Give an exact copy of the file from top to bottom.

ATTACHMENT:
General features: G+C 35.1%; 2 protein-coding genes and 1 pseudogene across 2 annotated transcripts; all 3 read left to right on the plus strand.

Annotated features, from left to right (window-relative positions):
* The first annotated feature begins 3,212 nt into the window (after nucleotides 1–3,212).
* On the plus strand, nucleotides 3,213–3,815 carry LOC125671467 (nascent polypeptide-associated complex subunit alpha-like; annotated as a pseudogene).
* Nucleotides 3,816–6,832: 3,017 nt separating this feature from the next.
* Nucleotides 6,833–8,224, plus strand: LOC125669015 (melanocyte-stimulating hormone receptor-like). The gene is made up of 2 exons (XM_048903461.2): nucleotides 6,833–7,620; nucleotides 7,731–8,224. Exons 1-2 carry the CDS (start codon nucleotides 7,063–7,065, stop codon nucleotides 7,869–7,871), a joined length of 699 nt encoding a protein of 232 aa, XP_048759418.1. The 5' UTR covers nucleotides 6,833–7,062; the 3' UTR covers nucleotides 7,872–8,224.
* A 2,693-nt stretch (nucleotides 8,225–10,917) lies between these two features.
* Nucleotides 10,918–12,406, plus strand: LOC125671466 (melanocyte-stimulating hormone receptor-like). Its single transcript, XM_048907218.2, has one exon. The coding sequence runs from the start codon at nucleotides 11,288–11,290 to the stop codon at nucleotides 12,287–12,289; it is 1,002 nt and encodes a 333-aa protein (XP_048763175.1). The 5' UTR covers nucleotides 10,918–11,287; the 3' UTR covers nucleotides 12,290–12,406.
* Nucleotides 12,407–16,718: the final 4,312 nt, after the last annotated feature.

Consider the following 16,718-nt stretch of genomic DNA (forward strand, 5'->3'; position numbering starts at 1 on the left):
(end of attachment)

General features: G+C 35.1%; 2 protein-coding genes and 1 pseudogene across 2 annotated transcripts; all 3 read left to right on the plus strand.

Annotated features, from left to right (window-relative positions):
* The first annotated feature begins 3,212 nt into the window (after nucleotides 1–3,212).
* On the plus strand, nucleotides 3,213–3,815 carry LOC125671467 (nascent polypeptide-associated complex subunit alpha-like; annotated as a pseudogene).
* Nucleotides 3,816–6,832: 3,017 nt separating this feature from the next.
* Nucleotides 6,833–8,224, plus strand: LOC125669015 (melanocyte-stimulating hormone receptor-like). The gene is made up of 2 exons (XM_048903461.2): nucleotides 6,833–7,620; nucleotides 7,731–8,224. Exons 1-2 carry the CDS (start codon nucleotides 7,063–7,065, stop codon nucleotides 7,869–7,871), a joined length of 699 nt encoding a protein of 232 aa, XP_048759418.1. The 5' UTR covers nucleotides 6,833–7,062; the 3' UTR covers nucleotides 7,872–8,224.
* A 2,693-nt stretch (nucleotides 8,225–10,917) lies between these two features.
* Nucleotides 10,918–12,406, plus strand: LOC125671466 (melanocyte-stimulating hormone receptor-like). Its single transcript, XM_048907218.2, has one exon. The coding sequence runs from the start codon at nucleotides 11,288–11,290 to the stop codon at nucleotides 12,287–12,289; it is 1,002 nt and encodes a 333-aa protein (XP_048763175.1). The 5' UTR covers nucleotides 10,918–11,287; the 3' UTR covers nucleotides 12,290–12,406.
* Nucleotides 12,407–16,718: the final 4,312 nt, after the last annotated feature.

Consider the following 16,718-nt stretch of genomic DNA (forward strand, 5'->3'; position numbering starts at 1 on the left):